May 21, 2000

Pakistan in West Indies: Boys to men

It was the turn of three more young batsmen to enjoy the bounty provided by a placid, run-filled pitch on the third day of the second Test at Kensington Oval yesterday.

Yousuf Youhana, the 25-year-old right-hander, pulled Pakistan out of a hole with his 115 on the first day and Wavell Hinds, the 23-year-old Jamaican left-hander, responded with his stirring 165 on Friday.

They were joined yesterday by a couple of stylish, precocious teenagers, Ramnaresh Sarwan of the West Indies and Imran Nazir of Pakistan.

The 19-year-old Sarwan, polished and correct, was denied the rare chance of a hundred on debut when he ran out of partners to be left unbeaten 84, an innings begun on the previous afternoon that lasted five hours and 20 minutes all told.

Nazir, in his second Test, a year younger than Sarwan and also right-handed, small, boyish and uninhibited, treated the lifeless, one-dimensional West Indian bowling with the contempt it deserved.

In the two hours, 50 minutes Pakistan were left to bat once the West Indies innings ended just before tea at 398, he cracked 14 boundaries in 94, mostly with sweetly struck cuts of varying angles and handsome drives through the off-side.

He and the 22-year-old Mohammed Wasim, tall and upright, erased the deficit of 145 on their own just before the close when their untroubled partnership was worth 152. Wasim was 53.

In the 40 overs at their disposal, they exposed the ineffectiveness of the bowling that was matched by a shoddiness in the field that had seemed a thing of the past.

Nazir and Wasim have set the match back on an even keel with two days remaining. Pakistan are ahead by seven and every result is possible.

On a pitch that is still immaculate, the likeliest option is a draw ' but not by much.

The pair rattled up their runs so quickly that the West Indies take the field this morning with the worry of having to bat on the final day when, historically, the pitch tends to keep low.

Of the 90 overs sent down, 267 runs were scored including 30 fours and two sixes.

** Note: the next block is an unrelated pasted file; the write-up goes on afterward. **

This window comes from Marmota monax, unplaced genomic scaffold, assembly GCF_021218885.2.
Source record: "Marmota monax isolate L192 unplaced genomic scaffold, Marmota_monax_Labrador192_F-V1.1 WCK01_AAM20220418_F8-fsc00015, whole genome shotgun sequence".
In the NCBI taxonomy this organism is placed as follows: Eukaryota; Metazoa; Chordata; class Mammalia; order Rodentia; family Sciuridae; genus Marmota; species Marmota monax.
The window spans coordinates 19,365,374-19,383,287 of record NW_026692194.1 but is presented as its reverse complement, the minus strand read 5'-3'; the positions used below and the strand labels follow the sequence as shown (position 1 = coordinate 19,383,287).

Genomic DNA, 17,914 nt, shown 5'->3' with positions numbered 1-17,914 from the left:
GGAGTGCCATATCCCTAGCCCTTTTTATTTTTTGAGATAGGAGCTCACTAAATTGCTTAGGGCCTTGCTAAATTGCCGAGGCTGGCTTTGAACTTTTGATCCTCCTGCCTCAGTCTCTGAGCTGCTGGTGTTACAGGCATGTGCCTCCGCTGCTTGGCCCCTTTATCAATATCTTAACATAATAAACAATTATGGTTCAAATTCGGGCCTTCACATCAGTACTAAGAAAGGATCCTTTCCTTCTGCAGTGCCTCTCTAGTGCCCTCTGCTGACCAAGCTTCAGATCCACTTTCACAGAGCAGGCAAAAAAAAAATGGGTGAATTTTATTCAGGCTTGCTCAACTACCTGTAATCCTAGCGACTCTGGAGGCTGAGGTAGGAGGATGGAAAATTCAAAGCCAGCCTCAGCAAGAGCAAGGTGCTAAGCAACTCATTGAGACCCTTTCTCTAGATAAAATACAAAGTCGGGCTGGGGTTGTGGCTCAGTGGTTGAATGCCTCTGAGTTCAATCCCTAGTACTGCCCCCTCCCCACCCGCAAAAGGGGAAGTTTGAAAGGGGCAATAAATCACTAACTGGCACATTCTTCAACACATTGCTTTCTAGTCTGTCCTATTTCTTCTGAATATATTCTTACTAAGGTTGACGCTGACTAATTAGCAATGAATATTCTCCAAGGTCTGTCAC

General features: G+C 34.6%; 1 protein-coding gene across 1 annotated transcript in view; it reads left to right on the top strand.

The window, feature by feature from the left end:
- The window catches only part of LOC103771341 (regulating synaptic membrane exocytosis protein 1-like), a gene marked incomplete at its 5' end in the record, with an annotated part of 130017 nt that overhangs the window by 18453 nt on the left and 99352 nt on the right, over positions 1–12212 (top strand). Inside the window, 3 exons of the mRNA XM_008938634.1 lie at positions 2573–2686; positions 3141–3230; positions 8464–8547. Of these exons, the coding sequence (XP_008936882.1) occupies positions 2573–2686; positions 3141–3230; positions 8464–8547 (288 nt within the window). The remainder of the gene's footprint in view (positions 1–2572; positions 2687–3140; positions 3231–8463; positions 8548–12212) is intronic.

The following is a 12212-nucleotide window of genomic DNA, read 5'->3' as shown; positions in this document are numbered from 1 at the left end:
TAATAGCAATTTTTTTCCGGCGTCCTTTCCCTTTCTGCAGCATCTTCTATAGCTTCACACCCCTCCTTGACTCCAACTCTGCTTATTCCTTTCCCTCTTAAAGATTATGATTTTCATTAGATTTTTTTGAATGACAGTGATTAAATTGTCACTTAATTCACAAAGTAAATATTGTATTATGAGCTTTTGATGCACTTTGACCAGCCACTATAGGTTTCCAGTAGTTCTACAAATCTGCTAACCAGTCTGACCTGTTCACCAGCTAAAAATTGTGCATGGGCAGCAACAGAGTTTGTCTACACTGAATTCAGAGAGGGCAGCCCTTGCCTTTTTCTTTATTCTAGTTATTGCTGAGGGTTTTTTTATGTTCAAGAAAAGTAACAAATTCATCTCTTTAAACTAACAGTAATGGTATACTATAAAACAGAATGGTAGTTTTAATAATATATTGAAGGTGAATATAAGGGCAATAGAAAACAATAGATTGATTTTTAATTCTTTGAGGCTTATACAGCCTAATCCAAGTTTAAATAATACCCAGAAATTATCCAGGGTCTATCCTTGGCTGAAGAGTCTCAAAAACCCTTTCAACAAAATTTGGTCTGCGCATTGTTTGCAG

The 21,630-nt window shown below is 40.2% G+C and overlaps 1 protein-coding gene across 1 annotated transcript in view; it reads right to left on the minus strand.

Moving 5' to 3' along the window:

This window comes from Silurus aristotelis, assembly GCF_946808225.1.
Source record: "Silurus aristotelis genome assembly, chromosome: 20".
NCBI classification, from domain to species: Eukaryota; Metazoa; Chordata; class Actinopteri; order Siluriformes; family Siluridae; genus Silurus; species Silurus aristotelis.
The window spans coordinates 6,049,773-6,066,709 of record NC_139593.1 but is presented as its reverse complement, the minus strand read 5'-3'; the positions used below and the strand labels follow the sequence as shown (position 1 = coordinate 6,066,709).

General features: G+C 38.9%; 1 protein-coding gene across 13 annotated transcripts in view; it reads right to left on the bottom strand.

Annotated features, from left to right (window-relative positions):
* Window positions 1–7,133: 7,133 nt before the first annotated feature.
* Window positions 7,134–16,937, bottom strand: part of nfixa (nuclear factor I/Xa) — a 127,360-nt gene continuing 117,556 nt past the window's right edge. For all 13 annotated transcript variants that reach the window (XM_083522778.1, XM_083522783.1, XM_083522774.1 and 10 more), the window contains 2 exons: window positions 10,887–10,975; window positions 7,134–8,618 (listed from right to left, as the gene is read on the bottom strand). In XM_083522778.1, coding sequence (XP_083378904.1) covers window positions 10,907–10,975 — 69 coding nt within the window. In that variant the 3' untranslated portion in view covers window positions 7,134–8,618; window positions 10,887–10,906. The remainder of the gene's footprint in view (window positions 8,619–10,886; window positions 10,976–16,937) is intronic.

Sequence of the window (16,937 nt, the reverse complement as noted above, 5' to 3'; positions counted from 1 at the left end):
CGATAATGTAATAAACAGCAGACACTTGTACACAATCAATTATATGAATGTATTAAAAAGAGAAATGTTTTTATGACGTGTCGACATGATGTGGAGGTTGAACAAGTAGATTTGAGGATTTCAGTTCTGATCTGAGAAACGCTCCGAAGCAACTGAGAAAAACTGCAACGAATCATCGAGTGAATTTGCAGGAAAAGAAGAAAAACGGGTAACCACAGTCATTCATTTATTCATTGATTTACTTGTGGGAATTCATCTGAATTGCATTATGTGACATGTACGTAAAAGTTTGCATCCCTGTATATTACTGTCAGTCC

The young batsmen were not the only ones to enjoy the batting conditions.

Fast bowlers Curtly Ambrose and Courtney Walsh, the two oldest men in the match, the former with minimal credentials with the bat, the latter not only the wicket king of Test cricket but the duck king as well, indulged themselves in joyful hitting at the start and the end of the West Indies innings.

It was when they had to bowl that they found things less amusing.

For six hours on Friday, Hinds had given the West Indies the initiative. Yesterday, Sarwan affirmed that the general worry over the current state of West Indian batting was at least overstated.

Sarwan had long since won his fans in Barbados. He scored a hundred four

years ago against Pakistan in an Under-19 Test and has made runs attractively almost every time he has appeared at Kensington.

He shares the same lack of height as earlier ethnic Indians from Guyana ' Rohan Kanhai, Alvin Kallicharran and his current team-mate Shivnarine Chanderpaul ' and there were old-timers around the ground who saw technical similarities with Kanhai.

He resumed at 28 and batted through with little bother until the innings was all over an hour-and-ahalf after lunch.

The second new ball was into its fifth over and still hard and shiny when Wasim Akram and Waqar Younis resumed for Pakistan. But Sarwan and Ambrose treated them with disdain unbecoming of two fast bowlers with 677 Test wickets between them.

Ambrose, tall and left-handed, hoisted each over mid-on for fours and brought a jubilant Saturday crowd of 10 000 to its feet with a rasping cover-driven boundary.

The diminutive Sarwan countered with two boundaries of his own: a graceful cover-drive off Akram and a delicate glide off Waqar.

The first six overs yielded 33 and prompted Moin Khan to turn to Saqlain from the northern end and switch Akram to the south.

Batting immediately became a chore. Sarwan lost his momentum, if not his patience, as Akram induced late, reverse swing and Saqlain settled into a testing length and line.

Akram broke the stand with an overdue first wicket second ball after the first drinks break, Ambrose edging to second slip.

Saqlain soon bowled an uncomfortable Ridley Jacobs round his legs as he missed a sweep and, at the opposite end, Akram forced Nixon McLean to prod a bodyline delivery into the hands of forward short-leg.

The West Indies went to lunch 345 for eight and raised another invaluable 53 afterwards.

Reon King remained long enough to add 23 with Sarwan.

A catch to slip brought in Walsh and, not to be outdone by Ambrose, he exactly matched him with 22.

He launched his second ball from Saqlain into the Kensington Stand, sent Akram to the mid-off boundary with a thumping, authentic drive and hoisted a huge hit into the top tier of the Hall and Griffith Stand at long-on off Saqlain before he became one of off-spinner's five wickets.

It was a tough grind for the Pakistanis.

The West Indies would soon find it the same.